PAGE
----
A regional market

Latin America is the land of helicopters. It is one of the largest markets for the vehicle and has six of the 10 largest urban helicopter fleets in the world. It also has large conurbations like Mexico City and São Paulo that need better, smooth and sustainable transportation.

São Paulo, a city of some 13 million inhabitants, would be an ideal market for flying vehicles, both in terms of its population density and its road traffic. It already has the largest fleet of helicopter taxis in the world with an average of 1,200 flights per day, according to consultants Cowen Inc.

Flying cars will be as innovative as jet planes were in the 1940s

Avolon is therefore targeting São Paulo and no other regional city for its flying taxi service plans. KPMG’s report on “Aviation 2030: Air Taxi Readiness Index” revealed that Brazil was the only country in the region remotely ready for such vehicles in terms of social and technical conditions, although it still lags far behind countries like the United States or European states.

The request will remove the obstacles

For flying cars to take off, they must first overcome some basic hurdles like regulation, safe and efficient technology, service infrastructure and where to put them in cities. In Latin America, “every country has different levels of maturity in this race,” says Torrijos. Ultimately, he thinks the application will remove the barriers, although the regulations may be the most complicated part, especially in countries that are already restrictive with drones.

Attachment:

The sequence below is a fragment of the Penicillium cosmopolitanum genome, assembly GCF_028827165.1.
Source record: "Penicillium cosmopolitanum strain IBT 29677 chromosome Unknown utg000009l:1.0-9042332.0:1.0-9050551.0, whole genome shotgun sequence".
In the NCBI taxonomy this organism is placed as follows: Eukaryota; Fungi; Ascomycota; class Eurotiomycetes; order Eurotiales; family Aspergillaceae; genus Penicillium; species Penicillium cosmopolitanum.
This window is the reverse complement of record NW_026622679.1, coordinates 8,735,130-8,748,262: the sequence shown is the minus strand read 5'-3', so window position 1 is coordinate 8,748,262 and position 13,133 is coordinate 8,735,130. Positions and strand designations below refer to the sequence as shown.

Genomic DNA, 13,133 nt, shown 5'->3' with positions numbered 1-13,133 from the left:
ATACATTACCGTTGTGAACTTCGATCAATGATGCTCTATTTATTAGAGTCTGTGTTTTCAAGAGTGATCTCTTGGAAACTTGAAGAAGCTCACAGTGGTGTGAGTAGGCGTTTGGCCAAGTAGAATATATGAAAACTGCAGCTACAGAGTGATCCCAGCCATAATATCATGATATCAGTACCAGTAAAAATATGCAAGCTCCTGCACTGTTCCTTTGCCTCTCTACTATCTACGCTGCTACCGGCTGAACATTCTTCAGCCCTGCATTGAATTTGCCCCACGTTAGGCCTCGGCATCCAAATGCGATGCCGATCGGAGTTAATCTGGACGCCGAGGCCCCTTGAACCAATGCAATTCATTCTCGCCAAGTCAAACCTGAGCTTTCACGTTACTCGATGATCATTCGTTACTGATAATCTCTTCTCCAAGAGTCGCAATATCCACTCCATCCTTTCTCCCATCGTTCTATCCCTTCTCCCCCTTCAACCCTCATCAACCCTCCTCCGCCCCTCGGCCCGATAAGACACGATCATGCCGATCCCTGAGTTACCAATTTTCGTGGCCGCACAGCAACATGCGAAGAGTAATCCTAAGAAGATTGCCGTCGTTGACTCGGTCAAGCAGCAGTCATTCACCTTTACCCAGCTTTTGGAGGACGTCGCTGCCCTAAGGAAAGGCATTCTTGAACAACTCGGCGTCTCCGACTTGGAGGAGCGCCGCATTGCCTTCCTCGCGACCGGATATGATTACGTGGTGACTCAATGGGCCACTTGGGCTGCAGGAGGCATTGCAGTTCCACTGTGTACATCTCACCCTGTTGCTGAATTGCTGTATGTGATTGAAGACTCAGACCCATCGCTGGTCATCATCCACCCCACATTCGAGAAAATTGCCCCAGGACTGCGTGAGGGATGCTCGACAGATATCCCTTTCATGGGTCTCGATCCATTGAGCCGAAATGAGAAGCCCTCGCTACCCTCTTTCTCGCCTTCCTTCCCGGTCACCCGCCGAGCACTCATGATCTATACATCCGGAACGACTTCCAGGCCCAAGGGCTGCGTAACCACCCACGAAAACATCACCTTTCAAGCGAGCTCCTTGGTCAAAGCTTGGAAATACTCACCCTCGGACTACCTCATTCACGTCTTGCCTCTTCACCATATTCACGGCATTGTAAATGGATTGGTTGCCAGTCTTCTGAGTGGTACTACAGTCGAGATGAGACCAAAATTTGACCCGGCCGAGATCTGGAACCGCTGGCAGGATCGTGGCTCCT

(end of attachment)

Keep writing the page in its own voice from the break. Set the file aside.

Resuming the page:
Other upcoming issues will be “space management”, or traffic controls as density increases, and energy consumption. Battery storage capacities are another challenge, says Torrijos.

The vehicles will also require drivers, possibly 60,000 by 2028, according to consultants McKinsey and Co. Whatever the hurdles, several manufacturers are already testing models and the industry is seeking a regulatory framework for carrying passengers d here two or three years. Flying cars will be as innovative as jet planes were in the 1940s. The good news for operators is that once the market hits, the sky is the limit.

From articles on your site

Related articles on the web